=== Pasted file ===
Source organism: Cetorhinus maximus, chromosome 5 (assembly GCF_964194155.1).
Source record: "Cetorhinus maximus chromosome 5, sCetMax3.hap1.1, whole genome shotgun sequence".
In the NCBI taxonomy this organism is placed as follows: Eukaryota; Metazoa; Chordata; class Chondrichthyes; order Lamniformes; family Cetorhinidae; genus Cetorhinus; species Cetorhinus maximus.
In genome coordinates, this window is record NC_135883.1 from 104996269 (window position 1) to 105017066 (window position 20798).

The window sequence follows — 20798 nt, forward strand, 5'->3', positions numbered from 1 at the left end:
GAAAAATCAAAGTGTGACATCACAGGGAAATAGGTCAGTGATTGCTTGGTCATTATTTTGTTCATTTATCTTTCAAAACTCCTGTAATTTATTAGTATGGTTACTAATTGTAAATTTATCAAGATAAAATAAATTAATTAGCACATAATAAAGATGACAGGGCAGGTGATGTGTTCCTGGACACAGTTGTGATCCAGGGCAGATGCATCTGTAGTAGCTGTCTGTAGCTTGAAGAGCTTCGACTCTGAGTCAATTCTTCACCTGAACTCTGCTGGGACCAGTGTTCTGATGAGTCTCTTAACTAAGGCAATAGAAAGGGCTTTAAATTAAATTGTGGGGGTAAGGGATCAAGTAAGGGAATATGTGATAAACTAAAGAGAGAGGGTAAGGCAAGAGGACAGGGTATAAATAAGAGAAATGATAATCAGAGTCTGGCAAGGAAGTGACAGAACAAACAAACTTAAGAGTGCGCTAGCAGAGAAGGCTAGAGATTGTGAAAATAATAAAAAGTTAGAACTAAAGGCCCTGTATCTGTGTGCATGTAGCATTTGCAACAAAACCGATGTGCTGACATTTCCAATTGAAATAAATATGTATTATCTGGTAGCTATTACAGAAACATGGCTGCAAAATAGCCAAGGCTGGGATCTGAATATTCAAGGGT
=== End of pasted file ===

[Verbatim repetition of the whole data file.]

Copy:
Source organism: Cetorhinus maximus, chromosome 5 (assembly GCF_964194155.1).
Source record: "Cetorhinus maximus chromosome 5, sCetMax3.hap1.1, whole genome shotgun sequence".
In the NCBI taxonomy this organism is placed as follows: Eukaryota; Metazoa; Chordata; class Chondrichthyes; order Lamniformes; family Cetorhinidae; genus Cetorhinus; species Cetorhinus maximus.
In genome coordinates, this window is record NC_135883.1 from 104996269 (window position 1) to 105017066 (window position 20798).

The window sequence follows — 20798 nt, forward strand, 5'->3', positions numbered from 1 at the left end:
GAAAAATCAAAGTGTGACATCACAGGGAAATAGGTCAGTGATTGCTTGGTCATTATTTTGTTCATTTATCTTTCAAAACTCCTGTAATTTATTAGTATGGTTACTAATTGTAAATTTATCAAGATAAAATAAATTAATTAGCACATAATAAAGATGACAGGGCAGGTGATGTGTTCCTGGACACAGTTGTGATCCAGGGCAGATGCATCTGTAGTAGCTGTCTGTAGCTTGAAGAGCTTCGACTCTGAGTCAATTCTTCACCTGAACTCTGCTGGGACCAGTGTTCTGATGAGTCTCTTAACTAAGGCAATAGAAAGGGCTTTAAATTAAATTGTGGGGGTAAGGGATCAAGTAAGGGAATATGTGATAAACTAAAGAGAGAGGGTAAGGCAAGAGGACAGGGTATAAATAAGAGAAATGATAATCAGAGTCTGGCAAGGAAGTGACAGAACAAACAAACTTAAGAGTGCGCTAGCAGAGAAGGCTAGAGATTGTGAAAATAATAAAAAGTTAGAACTAAAGGCCCTGTATCTGTGTGCATGTAGCATTTGCAACAAAACCGATGTGCTGACATTTCCAATTGAAATAAATATGTATTATCTGGTAGCTATTACAGAAACATGGCTGCAAAATAGCCAAGGCTGGGATCTGAATATTCAAGGGT